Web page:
A common theme that emerged from the
different use models, says Heydron, were
responses such as: “I wish I could consult with
my colleague, but he’s not here”, or “I wish I had
written the data down yesterday, but there was
no easy way to do that”.
Fluke responded to these customers’ wants
when the wireless technology reached a point
where a quantifiable reduction in net effort
on the part of its customers could be achieved
through its implementation.
So Fluke’s developers began with the ad hoc
tools, focusing on a few simple requirements
like file sharing, data preservation and basic
From the outset, the Fluke development team
identified three or four key target applications.
One of those was the basic sharing that comes
from the ShareLive functionality. Another was
the ability to make a straightforward trend of
measurements on a piece of machinery.
“There are two benchmarks that we compare
against there. The easy benchmark is writing
down data, taking it back and plotting it in an
Excel spreadsheet. That’s pretty easy to meet,”
says Heydron, because all of the time and steps
involved in fulfilling it.
The difficult benchmark, on the other hand,
is a clipboard with a pen attached to it that’s
there at the measurement device every day,
hanging beside it.
“All of the transit is gone. It’s right there,”
says Heydron. “We kept pen and paper as the
measurement benchmark. When you can create
the graphical trend in the same time as a piece
of paper, then we said, ‘That’s good, that’s where
we need to be’.”
Even today, says Heydron, capturing a two-
point trend might be easier with a piece of
paper. A three-point trend might be easier this
ways as well. By the time five points are reached,
the graphical power of a computer begins to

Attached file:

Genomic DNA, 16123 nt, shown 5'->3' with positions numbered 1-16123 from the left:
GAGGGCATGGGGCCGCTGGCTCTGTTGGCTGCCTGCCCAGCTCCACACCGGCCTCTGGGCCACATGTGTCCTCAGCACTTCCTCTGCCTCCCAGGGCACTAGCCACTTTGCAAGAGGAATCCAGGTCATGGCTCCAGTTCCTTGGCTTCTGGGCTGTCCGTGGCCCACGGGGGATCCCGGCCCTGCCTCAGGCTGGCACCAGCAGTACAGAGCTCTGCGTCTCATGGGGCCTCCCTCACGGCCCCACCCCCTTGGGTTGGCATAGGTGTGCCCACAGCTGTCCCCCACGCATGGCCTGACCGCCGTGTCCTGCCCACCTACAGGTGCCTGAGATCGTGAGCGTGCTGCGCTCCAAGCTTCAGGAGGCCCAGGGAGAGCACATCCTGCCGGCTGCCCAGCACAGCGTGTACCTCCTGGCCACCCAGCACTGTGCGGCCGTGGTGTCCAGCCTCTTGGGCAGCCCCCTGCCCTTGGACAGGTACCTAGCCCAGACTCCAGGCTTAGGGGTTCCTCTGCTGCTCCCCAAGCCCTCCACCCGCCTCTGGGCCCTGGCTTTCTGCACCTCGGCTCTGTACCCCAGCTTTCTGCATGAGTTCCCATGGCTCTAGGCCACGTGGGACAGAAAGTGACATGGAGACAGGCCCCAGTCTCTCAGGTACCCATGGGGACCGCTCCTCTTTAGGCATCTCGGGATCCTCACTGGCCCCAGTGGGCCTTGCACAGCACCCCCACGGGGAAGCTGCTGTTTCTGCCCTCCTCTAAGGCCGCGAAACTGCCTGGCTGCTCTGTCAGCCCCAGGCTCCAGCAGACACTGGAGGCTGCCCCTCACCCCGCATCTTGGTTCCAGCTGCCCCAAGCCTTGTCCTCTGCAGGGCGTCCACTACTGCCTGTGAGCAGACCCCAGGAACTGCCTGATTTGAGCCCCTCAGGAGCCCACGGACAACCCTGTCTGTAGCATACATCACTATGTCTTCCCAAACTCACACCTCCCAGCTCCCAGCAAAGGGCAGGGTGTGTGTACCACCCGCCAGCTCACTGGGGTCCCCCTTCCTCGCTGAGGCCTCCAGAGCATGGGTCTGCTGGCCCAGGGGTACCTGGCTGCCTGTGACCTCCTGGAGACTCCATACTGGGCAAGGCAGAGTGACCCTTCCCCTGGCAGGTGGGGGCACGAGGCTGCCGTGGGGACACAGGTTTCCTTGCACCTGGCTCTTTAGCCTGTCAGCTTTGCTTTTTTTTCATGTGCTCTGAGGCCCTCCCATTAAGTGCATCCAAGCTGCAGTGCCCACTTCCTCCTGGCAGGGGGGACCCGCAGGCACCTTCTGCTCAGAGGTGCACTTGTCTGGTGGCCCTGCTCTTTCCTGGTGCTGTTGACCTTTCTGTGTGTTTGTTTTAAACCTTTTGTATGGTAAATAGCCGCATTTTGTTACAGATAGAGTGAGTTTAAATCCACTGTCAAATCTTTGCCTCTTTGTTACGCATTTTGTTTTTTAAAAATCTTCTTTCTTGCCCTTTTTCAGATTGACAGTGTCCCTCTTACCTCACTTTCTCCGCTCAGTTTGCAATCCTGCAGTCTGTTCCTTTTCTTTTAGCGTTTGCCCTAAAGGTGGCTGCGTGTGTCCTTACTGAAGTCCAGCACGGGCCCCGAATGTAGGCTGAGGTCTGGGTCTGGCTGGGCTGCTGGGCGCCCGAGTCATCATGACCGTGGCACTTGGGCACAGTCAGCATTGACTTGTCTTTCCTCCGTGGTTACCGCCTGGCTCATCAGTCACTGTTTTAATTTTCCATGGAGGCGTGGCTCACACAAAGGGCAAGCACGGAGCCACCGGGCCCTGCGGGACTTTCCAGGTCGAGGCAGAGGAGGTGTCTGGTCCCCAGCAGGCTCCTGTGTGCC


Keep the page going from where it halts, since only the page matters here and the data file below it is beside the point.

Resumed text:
“We think we’re equal to, at least, pen and
paper. And, more important, you can share a lot
easier than with pen and paper. So you get a big
benefit. It’s not just on your machine, it’s there
with your team and without a lot of overhead or
extra effort,” says Heydron.
One instrument family that directly benefits
from Fluke Connect capability is the thermal
imagers. Heydron cites an example of an errant
reading to show how data sharing is important
for these devices. In some cases all that’s provided to the technician is a voltage reading, such as
16. 3 V, and the thermal image itself.
If a technician calls in the troubling reading, Heydron says, all he can do is deliver the
The key piece of information is the image,
which is difficult to convey over a phone call. A
Fluke Connect-equipped thermal imager allows
the technician to directly share the thermal
image along with a visual of the reading. The
imager is equipped with a large processor to
handle imaging; sending that data via WiFi is
quick and easy.
Advances in wireless
One of the technology factors that allowed Fluke
to embrace wireless technology in its instruments was the advent of Bluetooth Low Energy
(LE). Originally introduced in a Nokia telephone in 2006, it was merged into the Bluetooth
standard in 2010 and has since entered new
applications in a variety of industries, including
health care and security.
The attraction of Bluetooth LE is tri-fold.
It’s much less energy intensive than standard
Bluetooth radios, allowing devices to operate
for months at a time on a single button cell. All
major operating systems, including Apple OS